Tom Brown, a partner at the firm Paul Hastings, pointed out that alternative financial service providers and their LMI customers face a severe disadvantage when it comes to financial inclusion. “We have regulatory barriers that are designed to reinforce a publicly granted monopoly,” he said, referring to the banking sector. No company, he argued, can offer a financial services product today without either being part of, or partnering with, the banking industry. He called for greater innovation and collaboration between the government, banking, and non-banking financial service sectors.

Cato Senior Fellow Todd Zywicki noted that regulators could do quite a lot to facilitate financial inclusion — namely, by not standing in the way of the businesses attempting to provide it. As an example, he pointed to Walmart’s ill-fated attempt at acquiring a banking charter, which the government had blocked at the behest of several large banks. He also discussed how the Credit Card Act, Durbin Amendment, and other Dodd-Frank regulations have made it more difficult for young and LMI Americans to obtain credit cards, qualify for mortgages, and achieve financial independence. Many have come to rely on payday and auto title loans as their last recourse to credit, he said; now lawmakers threaten to place similar restrictions on these products. “Financial inclusion is a moral imperative,” Zywicki insisted, adding that it was time to stop treating lower-income Americans as “second-class citizens [simply] because they lack the tools to successfully navigate the regulatory system.”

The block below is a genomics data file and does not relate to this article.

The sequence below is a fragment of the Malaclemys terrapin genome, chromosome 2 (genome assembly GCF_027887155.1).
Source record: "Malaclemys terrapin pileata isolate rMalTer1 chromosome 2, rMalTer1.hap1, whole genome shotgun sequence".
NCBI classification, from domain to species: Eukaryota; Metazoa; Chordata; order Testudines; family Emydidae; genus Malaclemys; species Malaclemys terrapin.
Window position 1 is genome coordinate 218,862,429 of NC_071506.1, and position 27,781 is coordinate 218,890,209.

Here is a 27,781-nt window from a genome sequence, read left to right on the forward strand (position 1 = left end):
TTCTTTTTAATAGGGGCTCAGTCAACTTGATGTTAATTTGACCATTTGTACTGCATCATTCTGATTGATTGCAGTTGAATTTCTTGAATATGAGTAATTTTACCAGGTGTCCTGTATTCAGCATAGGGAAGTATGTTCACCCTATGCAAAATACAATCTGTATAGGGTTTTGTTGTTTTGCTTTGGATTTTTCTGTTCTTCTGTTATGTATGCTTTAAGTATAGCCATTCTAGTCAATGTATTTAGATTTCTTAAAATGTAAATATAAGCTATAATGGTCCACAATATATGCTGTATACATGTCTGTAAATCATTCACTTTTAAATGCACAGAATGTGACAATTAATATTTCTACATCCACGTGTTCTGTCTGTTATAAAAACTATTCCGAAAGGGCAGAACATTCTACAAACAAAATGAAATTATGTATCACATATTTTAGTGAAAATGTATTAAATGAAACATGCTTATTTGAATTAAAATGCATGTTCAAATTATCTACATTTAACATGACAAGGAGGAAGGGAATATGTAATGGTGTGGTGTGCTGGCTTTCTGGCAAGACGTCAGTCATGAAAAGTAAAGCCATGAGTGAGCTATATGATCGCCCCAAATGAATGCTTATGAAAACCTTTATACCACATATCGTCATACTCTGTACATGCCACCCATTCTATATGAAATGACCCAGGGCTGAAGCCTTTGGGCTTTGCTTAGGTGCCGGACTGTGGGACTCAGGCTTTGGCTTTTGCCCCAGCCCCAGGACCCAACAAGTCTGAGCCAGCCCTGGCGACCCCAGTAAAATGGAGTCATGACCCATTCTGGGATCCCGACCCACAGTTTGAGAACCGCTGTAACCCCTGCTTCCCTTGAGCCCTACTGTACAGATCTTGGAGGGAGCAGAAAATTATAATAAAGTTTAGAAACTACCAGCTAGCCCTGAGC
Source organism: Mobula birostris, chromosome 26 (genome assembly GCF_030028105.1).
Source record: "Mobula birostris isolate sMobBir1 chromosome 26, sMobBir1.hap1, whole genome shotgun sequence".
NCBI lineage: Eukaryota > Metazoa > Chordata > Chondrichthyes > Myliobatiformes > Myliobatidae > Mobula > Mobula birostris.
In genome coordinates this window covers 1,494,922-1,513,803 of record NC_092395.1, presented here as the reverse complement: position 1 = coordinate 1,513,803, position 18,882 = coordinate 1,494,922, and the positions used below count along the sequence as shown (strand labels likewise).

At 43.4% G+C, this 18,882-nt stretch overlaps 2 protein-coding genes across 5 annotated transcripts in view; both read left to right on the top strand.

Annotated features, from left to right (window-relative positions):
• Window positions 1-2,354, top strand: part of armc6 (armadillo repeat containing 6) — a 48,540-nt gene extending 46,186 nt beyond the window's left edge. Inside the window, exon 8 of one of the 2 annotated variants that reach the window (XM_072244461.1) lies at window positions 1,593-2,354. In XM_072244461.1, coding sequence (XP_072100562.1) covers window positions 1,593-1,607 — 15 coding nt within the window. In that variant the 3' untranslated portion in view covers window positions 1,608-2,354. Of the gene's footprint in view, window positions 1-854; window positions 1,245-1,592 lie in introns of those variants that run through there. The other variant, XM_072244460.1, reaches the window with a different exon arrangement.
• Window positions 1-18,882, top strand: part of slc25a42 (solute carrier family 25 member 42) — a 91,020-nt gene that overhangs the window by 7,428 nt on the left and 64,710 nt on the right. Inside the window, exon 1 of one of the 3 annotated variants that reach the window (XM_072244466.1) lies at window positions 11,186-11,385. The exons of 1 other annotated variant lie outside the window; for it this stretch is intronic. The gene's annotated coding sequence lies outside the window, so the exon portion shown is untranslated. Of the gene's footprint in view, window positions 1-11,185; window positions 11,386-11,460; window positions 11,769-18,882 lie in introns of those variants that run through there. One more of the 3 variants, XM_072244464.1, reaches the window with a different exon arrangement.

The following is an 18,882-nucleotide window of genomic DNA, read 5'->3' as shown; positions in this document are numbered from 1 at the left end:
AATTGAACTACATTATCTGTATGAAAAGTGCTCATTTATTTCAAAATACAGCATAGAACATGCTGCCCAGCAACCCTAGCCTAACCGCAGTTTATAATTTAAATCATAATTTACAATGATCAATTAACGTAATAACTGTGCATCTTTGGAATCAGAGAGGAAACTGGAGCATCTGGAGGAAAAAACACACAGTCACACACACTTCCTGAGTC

Spotlight: When Regulation Works Against Financial Inclusion

Cato Institute Policy Analyst Diego Zuluaga briefed the audience about his research on the Community Reinvestment Act (CRA) and how it had affected access to credit for LMI households in the DC region. When lawmakers passed the CRA in 1977, they hoped the Act would encourage bank lending in predominately LMI and minority communities. The law requires federal agencies to assign banks a “compliance score” based on how much of their lending goes to borrowers in historically underserved areas, and to take CRA compliance into account when considering bank branching or acquisition requests. Zuluaga explained why the Act might have outlived its usefulness and proposed a unique revision to the Act — one that would make use of the fact that CRA-exempt firms tend to do a better job of satisfying the Act’s intentions than CRA-subject ones.

Zuluaga presented data on the types of borrowers who actually receive the majority of CRA-eligible loans today. According to his research, most CRA-subject banks are “skimming the top” of their community borrowing pools, with 66% of CRA lending in the DC-area apparently going to those whom Zuluaga called “gentrifiers” — higher-income inhabitants living in traditionally lower-income communities. Zuluaga was quick to note that this behavior was not the product of any regulatory or corporate malfeasance. Instead, it was a natural consequence of the law as written, which requires due consideration for bank “safety and soundness” in its lending activities. “Even though the CRA is meeting the letter of the law,” Zuluaga explained, “it isn’t meeting the spirit of the law.”

Zuluaga proposed a solution that would take advantage of another observable market phenomenon: today, several CRA-exempt lenders seem to be better at providing credit to LMI borrowers than CRA-regulated banks. Zuluaga suggested transitioning to a system of “tradable CRA obligations,” in which banks struggling to meet the needs of their LMI borrowers can pay LMI-oriented lenders to fulfill a portion of their CRA obligations. Tradable obligations, Zuluaga noted, can better serve the intentions of the CRA — and the interests of LMI communities — than the CRA as currently constructed.